The Conversation a Dentist Can Have with Fearful Patients

Here is another post, the last in a series, from our friend Jen Butler of Jen Butler Coaching.
It doesn’t matter if patients react from flight or fight mode.  Both types can be easy to work with and does not need to make for a stressful day at the office.
These steps will help you connect, defuse, and gain case acceptance.
  1. Empathy– “Mr. X, you seem uneasy/unnerved. In my experience those patients are often the ones that are the most uncomfortable coming to the dentist.  How are you doing with this?” Here’s where you are going to hear, “I don’t like the dentist.”  Hard to hear as a dental professional and also NOT TRUE. Realize when a patient says, “I hate the dentist,” they aren’t talking about you.  This isn’t personal so why are you having a personal reaction? They don’t know you so how can they not like you?!  They are reflecting back on past experiences with other dentists.  This is fantastic information for you to connect with and turn this patient into a real patient for life.
  2. Validation– “Mr. X, many patients like yourself share with me they don’t like going to the dentist.  I’ve learned over the years that it’s not the dentist they don’t like but the fear of having cavities, needing work, or experiencing pain that they are looking to avoid.  Would that be true for you?”  If yes, “I see.  That’s totally normal and we are here to work with you through this process.”  If no, “Then what about going to the dentist has you so uneasy/unnerved?”  Validation is the most powerful means of connecting with your patients.  It says you get them and you know how to meet their needs.  FYI- that’s priceless, tangible value for a consumer and they are willing to pay for that.
  3. Clarify–  Find out what the patient knows about their previous treatment and diagnoses.  Sometimes you’ll find the patient has thoughts that are not accurate which is feeding into their irrational fear.  You can help them understand and calm their nerves by using Empowering Questions.  Examples:  “What do you know about this treatment?” “What do you remember about the diagnoses?”  “When you recall the conversation, what words pop out most for you?”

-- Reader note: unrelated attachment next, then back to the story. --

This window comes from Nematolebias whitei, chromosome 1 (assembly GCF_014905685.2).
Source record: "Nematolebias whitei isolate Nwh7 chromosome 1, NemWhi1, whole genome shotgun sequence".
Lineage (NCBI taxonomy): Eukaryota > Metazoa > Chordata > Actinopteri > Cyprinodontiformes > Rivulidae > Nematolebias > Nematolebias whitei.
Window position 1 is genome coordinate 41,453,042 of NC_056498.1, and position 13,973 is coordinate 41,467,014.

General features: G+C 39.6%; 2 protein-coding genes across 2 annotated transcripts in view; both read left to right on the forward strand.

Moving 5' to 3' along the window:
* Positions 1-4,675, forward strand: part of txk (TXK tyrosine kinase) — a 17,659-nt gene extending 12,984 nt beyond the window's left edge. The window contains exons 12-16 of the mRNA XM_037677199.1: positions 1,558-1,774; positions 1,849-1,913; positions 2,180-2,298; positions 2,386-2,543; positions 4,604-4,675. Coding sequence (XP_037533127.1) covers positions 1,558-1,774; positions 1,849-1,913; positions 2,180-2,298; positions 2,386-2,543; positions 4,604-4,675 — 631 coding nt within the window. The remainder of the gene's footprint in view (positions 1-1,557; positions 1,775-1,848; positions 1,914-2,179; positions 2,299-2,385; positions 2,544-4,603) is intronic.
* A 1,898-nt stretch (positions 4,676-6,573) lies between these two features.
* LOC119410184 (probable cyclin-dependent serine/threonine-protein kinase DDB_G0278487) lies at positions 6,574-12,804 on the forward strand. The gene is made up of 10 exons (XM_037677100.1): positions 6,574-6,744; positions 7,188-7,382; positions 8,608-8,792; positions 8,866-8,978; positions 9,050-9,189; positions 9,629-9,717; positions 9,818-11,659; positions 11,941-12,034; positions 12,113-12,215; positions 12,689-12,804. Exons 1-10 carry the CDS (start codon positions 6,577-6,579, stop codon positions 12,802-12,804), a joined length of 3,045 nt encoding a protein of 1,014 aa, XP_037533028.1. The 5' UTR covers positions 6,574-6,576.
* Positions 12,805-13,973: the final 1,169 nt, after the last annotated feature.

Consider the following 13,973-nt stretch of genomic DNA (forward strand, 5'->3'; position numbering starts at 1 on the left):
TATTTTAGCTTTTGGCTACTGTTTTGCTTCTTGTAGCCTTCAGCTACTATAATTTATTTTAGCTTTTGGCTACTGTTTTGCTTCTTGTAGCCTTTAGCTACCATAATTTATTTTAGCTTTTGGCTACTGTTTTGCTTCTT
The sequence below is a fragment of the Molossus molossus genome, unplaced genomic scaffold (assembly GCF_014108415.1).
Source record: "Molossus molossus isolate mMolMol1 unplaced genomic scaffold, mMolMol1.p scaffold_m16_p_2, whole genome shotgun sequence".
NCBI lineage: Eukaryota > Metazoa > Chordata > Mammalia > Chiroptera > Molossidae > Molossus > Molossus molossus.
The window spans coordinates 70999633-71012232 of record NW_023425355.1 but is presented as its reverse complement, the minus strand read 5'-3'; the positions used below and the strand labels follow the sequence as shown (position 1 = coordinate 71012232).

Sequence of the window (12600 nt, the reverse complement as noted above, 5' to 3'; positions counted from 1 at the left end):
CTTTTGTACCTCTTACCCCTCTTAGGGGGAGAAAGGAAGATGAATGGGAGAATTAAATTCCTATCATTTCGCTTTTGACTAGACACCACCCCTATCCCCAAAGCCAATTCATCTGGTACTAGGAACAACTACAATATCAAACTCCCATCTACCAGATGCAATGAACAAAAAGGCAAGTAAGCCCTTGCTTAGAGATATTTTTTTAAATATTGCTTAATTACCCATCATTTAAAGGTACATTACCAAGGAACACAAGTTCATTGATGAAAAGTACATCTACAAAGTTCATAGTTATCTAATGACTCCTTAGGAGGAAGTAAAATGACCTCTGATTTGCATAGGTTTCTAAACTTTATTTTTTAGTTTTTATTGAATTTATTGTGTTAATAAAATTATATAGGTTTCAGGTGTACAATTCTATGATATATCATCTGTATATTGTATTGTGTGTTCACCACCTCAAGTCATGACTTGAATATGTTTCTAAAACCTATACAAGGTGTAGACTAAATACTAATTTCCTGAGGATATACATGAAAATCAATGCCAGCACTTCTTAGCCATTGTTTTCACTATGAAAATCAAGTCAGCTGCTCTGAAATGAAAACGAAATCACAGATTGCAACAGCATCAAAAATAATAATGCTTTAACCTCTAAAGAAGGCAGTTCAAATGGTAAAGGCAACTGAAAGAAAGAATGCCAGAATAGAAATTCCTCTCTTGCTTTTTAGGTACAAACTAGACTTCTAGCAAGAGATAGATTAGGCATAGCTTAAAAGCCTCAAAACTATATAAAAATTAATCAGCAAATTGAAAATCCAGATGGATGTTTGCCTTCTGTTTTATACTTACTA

4. Fill in the gaps– When a patient recalls something with misinformation or not as you remember, don’t have an emotional reaction about it.  Chalk it up to basic functions of the brain.  It takes at least 3 times for anyone to retain new information accurately.  You are going to fill in the gaps for patients about treatment, payments, insurance, procedures, processes and systems.  It’s not them.  It’s not you.  It’s ALL OF US.  You can either have those three times be at three different appointments or all three times built into one appointment.  That choice is yours.
  5. Offer solutions minus the fear–  Patients want treatment, even the fearful.  No one innately wants to have bad oral health.  Help them accept treatment by asking this important question, “If we can do something that will [blank] AND it will be pain free, will you do it?”   The power in this question is the AND.  Don’t forget the AND.
  6. Offer a way out– Here is where you talk about the difference between pain and discomfort.  Not much in dentistry really hurts.  There is a lot in dentistry that is uncomfortable.  Laying with your mouth open, people poking at your gums, the notion of someone drilling into your teeth..don’t tell me that doesn’t sound uncomfortable.  It doesn’t cause pain.  Give your patients different words to think about as you proceed, questions to ask themselves during procedures, and a definite way out.  Consider saying, “As we move forward I want you to ask yourself, ‘Is this causing me pain or am I in discomfort?  If it hurts, we will stop and figure out why.  Nothing we are doing today should hurt.  If you are in discomfort we have lots of ways to make you feel more comfortable.  I just need to know the difference.  Regardless, there is always a way out.  You are in control of how fast we go and what we accomplish today.”
For more specific advice on your particular situation, email Jen or call her at (623) 776-6715